For once, I am going to exercise some discipline and force my raging, anorexic mind and (consequently) my restless, driven body to be still, while I sit here and type a post on my blog.

It’s something that I have been avoiding for a while, the reason born of a desire for this blog to be one that inspires others with eating disorders, and informs those who seek to understand more about the illness.

I can’t accurately describe my resentment towards the disparity between my healthy, passionate heart and my sad, bony frame. I hate the fact that I am desperate to encourage your suffering friend / sister / self, to offer hope and triumph,  whilst my own body becomes less and less and my own story one of failure. I long to prise the illness away from others yet I am riddled through to my marrow.

It’s disheartening. I always said I could write a comprehensive guide to Anorexia but still die of it.

It sounds as if I am giving in..

Don’t be fooled. I will never truly abandon the fight. I am certain that somewhere, albeit amazing at Hide and Seek, somewhere,  I still hold a small seed of hope.

I’m posting this because despite the horrible discrepancies I write of, my determination to avoid hypocrisy demands that I am honest about my own journey. That means admitting that I can’t find a way out; admitting that whilst I have the passion to educate the uninitiated and to offer hope to the hopeless; I can’t really do that until I have battled and won. It’s no good my standing, almost dead on my feet, whilst I preach recovery and restoration.

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Do as I say, not as I do… The familiar face of Anorexic hypocrisy!

I am in a dangerous place, with a life threatening BMI and the illness is wrecking havoc. The shortage of beds on a national scale mean that I haven’t yet been put into hospital, but this is what my clinician is waiting for. She thinks it’s the only way ahead right now.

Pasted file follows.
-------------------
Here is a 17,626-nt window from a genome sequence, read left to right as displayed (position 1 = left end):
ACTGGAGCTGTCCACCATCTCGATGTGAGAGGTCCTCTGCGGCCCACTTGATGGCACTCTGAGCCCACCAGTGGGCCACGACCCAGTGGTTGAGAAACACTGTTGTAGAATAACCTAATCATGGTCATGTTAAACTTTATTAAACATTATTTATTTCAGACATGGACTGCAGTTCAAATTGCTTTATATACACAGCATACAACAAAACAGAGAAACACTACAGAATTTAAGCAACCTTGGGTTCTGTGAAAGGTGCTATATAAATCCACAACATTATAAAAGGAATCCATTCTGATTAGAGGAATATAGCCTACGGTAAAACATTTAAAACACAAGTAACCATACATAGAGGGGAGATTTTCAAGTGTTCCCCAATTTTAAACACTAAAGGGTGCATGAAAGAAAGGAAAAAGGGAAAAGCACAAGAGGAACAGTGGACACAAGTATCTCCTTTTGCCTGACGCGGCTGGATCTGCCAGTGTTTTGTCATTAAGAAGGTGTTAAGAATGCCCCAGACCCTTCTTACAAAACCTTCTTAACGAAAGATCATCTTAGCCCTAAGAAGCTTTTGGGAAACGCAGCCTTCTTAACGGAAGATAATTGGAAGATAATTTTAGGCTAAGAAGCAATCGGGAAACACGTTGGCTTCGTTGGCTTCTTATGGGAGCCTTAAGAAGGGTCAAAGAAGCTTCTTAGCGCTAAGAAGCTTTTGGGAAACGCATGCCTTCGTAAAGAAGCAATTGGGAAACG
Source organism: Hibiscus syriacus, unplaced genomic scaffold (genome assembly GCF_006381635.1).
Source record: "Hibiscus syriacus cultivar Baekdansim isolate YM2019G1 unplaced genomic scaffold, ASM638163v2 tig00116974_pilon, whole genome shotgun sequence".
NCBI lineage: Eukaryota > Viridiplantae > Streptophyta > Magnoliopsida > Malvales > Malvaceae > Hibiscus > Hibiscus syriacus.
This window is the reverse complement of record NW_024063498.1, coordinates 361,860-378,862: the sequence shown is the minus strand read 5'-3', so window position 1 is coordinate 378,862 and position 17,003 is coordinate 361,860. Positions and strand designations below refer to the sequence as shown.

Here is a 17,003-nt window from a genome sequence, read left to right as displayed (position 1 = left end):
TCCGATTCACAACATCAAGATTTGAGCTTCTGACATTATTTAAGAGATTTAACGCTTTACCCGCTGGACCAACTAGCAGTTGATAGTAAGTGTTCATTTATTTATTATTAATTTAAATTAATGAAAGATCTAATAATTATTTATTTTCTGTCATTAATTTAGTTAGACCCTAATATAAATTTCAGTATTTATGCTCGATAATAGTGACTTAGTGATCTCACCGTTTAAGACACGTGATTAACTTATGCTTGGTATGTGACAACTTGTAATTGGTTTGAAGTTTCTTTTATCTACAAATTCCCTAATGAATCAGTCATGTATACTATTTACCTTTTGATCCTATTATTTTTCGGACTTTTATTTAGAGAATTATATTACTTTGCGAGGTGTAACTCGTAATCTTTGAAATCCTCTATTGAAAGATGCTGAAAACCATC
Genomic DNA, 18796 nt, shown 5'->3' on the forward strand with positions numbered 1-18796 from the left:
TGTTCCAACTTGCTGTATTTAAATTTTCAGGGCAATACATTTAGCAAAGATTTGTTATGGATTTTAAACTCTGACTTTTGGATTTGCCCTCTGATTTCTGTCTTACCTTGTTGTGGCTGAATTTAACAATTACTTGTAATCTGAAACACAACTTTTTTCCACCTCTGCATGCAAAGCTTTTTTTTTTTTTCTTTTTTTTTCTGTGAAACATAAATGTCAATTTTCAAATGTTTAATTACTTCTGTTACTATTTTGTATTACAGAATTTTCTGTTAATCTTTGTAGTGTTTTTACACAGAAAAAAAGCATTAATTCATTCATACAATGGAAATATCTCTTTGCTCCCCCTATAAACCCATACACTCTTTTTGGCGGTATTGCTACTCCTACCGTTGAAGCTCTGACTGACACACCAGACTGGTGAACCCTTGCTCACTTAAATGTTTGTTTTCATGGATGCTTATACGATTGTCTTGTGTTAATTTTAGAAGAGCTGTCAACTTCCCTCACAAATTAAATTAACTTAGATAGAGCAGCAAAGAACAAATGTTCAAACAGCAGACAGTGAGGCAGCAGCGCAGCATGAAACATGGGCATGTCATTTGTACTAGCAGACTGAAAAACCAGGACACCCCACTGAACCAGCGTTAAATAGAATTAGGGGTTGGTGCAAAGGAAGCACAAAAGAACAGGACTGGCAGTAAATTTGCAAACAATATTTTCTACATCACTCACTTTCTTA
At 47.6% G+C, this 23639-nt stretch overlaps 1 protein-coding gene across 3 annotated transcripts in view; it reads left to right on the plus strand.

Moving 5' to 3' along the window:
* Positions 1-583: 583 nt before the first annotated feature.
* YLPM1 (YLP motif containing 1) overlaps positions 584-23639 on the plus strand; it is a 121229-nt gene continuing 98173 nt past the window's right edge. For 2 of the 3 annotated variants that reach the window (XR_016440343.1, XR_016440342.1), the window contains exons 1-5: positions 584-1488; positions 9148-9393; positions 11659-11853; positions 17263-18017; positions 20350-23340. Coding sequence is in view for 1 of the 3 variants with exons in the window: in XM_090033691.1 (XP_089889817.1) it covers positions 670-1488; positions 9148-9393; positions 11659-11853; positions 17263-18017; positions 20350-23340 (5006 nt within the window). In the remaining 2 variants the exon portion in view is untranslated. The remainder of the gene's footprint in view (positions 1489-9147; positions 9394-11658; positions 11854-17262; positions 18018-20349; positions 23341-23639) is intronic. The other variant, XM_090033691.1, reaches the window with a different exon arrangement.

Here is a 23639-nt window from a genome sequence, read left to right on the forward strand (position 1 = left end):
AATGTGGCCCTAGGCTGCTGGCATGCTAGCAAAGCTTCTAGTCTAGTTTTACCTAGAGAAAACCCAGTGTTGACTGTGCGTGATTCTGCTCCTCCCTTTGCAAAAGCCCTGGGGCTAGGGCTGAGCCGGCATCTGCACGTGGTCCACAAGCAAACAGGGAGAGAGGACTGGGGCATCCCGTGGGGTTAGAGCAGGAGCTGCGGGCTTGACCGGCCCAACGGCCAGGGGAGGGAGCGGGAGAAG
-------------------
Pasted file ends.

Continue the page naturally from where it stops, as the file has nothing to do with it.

Determined to continue the trek, I have temporarily set up camp in the desert (not to be confused with the similarly spelled ‘dessert’ – Delight at irony still as prominent as ever). My arid landscape affords a pathetic diet, my feet are too tired to walk much further and, some of the time, I have my head in the sand. There are occasions though, where I can look around me and take stock of these hostile surroundings, and perhaps accept that I may need to be removed from here until I’m stronger again. There are also occasions where, if I squint at the burning horizon, I imagine a glimpse of water, of greenery.

I’ll let you know whether or not it’s anything more than a mirage.

For now, let’s try to hope

There can’t be many instances where your loved ones raise a glass to toast your  mental torment but then again. there probably aren’t that many cases where eating a beef sandwich is an achievement worthy of celebration.

Perhaps those in the loop will actually understand the bizarre situation I’m writing about, but if you’re a ‘normal’ person, you might struggle.

Wait..! Did I just use the term ‘normal’?

I can hear some of the cries of protest. “…But there’s NO SUCH THING AS NORMAL…” Protestations jet from all corners of the philosophical, semantic and *wince* pedantic realm. No such thing. Everyone’s weird. Everyone’s normal. There IS no normal.

But there IS. There IS in the tangled, screwed up world of we Eating Disorder folk. If you disagree, you might want to read on because I’m going to tell you about what normal is, often by arguing the case for what it’s not.  (If that goes over your head, don’t waste mental energy on it. Reading on will give you a clearer idea.)